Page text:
Table No. 1 demonstrates the numbers of tourists who have entered into the country from 1995 to 2005 in the thousands. As shown, each year the numbers tend to increase little by little. Also, many first time visitors end up returning to Costa Rica in later years to revisit and explore new areas which has also lead to an increase in tourist numbers.

ICT also claims that tourism contributed to 7 percent of Costa Rica’s GDP and generates around 13 percent of direct and indirect employment.  The tourism industry has seen a steady increase, growing at a rate of about 8 percent per year over the last 10 years.

Table No. 2

Table No. 2 demonstrates a steady increased in income for tourism for the years 1995 to 2005.

Table No. 3

Table No. 3 is somewhat of a continuation of Table No. 2 and demonstrates how the trend in number of tourists has continued to increase, earnings from tourism continues to steadily increase, and that tourism is a key component of the Costa Rican economy making up a large percentage of its GDP along with exports.

Year

Tourists

Earned by

Relationship

% of GDP

 

 

 

(thousands of people)

Tourism
(millons of dollars)

Tourism/ exports

 

 

 

2003

1.237,95

1.199,40

19,70

2004

1.452,93

1.357,40

21,50

2005

1.679,05

1.569,90

22,30

2006

1.725,26

1.629,30

19,90

2007

1.979,79

1.894,70

20,30

2008

2.089,17

2.144,20

22,60

Average

1.694,02

1.632,48

21,05

 

 

 

 

Source: MIDEPLAN based on data from ICT 2009.

Table No. 4

Table No. 4 demonstrated the amount of Investment in Tourism by each tourist sector from 2004 to 2008 in billons of Colones.

Sector

2004

2005

2006

2007

2008

Hotels

163,0

593,3

639,9

1264,0

3490,7

Food & Entertainment

45,2

79,9

35,0

63,1

75,8

Others

37,8

12,9

116,9

11,4

101,1

Investment in Colones

246,0

686,2

791,8

1338,5

3667,6

Source: MIDEPLAN based on data from ICT 2009.

Table No. 5

Table No. 5 demonstrates in relation to the nonresident tourists from 1996 to 2005. The tendency that has been maintained along the years is characterized for the growing visit fundamentally of European and American tourists.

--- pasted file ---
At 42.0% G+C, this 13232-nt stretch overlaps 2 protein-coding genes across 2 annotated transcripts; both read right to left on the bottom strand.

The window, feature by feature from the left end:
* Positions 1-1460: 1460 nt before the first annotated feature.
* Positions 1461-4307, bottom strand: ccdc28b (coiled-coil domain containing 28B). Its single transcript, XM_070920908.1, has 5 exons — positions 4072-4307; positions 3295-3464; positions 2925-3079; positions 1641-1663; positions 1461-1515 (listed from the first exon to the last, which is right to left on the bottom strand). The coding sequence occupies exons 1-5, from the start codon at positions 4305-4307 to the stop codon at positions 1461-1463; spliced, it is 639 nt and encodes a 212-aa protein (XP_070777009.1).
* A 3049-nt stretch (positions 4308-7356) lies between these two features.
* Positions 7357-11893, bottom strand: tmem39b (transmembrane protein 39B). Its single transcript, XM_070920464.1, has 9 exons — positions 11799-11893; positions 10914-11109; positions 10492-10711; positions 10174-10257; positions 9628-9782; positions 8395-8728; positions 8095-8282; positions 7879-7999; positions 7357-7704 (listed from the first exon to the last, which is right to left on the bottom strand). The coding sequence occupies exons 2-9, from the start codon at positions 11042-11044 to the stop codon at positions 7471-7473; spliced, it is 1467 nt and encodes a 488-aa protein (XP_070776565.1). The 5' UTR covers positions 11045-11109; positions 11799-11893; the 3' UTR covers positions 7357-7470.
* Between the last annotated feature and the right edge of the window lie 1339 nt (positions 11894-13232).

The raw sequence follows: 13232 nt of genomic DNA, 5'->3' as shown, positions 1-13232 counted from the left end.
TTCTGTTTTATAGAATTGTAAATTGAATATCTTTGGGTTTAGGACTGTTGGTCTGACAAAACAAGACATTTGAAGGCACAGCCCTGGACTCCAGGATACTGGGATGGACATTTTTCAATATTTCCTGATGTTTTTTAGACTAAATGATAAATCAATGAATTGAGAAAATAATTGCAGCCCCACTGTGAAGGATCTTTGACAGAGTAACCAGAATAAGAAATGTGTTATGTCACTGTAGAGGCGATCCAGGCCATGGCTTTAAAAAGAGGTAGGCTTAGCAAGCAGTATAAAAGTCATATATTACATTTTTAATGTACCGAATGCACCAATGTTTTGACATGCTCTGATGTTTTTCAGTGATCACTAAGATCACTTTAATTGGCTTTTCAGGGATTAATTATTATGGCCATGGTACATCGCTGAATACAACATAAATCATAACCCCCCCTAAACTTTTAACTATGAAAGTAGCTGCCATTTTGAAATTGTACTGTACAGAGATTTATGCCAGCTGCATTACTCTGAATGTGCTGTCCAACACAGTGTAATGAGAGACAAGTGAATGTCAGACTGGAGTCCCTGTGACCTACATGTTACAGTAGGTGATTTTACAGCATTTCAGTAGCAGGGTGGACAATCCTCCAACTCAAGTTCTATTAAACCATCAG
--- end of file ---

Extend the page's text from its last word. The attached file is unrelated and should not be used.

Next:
Table No. 6

Table No. 6 demonstrates the newest data on international tourist arrivals from 2003 to 2008 by region. This continues to prove that North Americans and Europeans are the principal visitors to Costa Rica.

Region

Number of Tourists

2003

2004

2005

2006

2007

2008

North America

611.520,00

754.982,00

895.370,00

875.959,00

953.812,00

929.502,00

 

 

 

 

 

 

Central America

312.936,00

359.979,00

415.464,00

478.147,00

592.840,00

648.586,00

 

 

 

 

 

 

South America

83.736,00

87.127,00

88.394,00

90.906,00

108.770,00

114.111,00

 

 

 

 

 

 

Europe

192.099,00

208.222,00

232.889,00

234.681,00

271.631,00

289.379,00

 

 

 

 

 

 

Others

37.657,00

42.616,00

46.934,00

45.568,00

52.736,00

107.596,00

Total

1.237.948,00

1.452.926,00

1.679.051,00

1.725.261,00

1.979.789,00

2.089.174,00

SOURCE: MIDEPLAN based on data from ICT 2008.

Table No. 7

Table No. 7 demonstrates the busiest months trafficked by the principal tourist group to Costa Rica from 1996 to 2005. Overall, the largest and most frequent group to visit Costa Rica is from the United States, where January, February, March, June, July, November, and December are the most visited months.

Table No. 8

Table No. 8 demonstrates the busiest months trafficked from 1996 to 2005 by the second largest tourist group to Costa Rica, where January, February, March, July, August, November and December are the most visited months.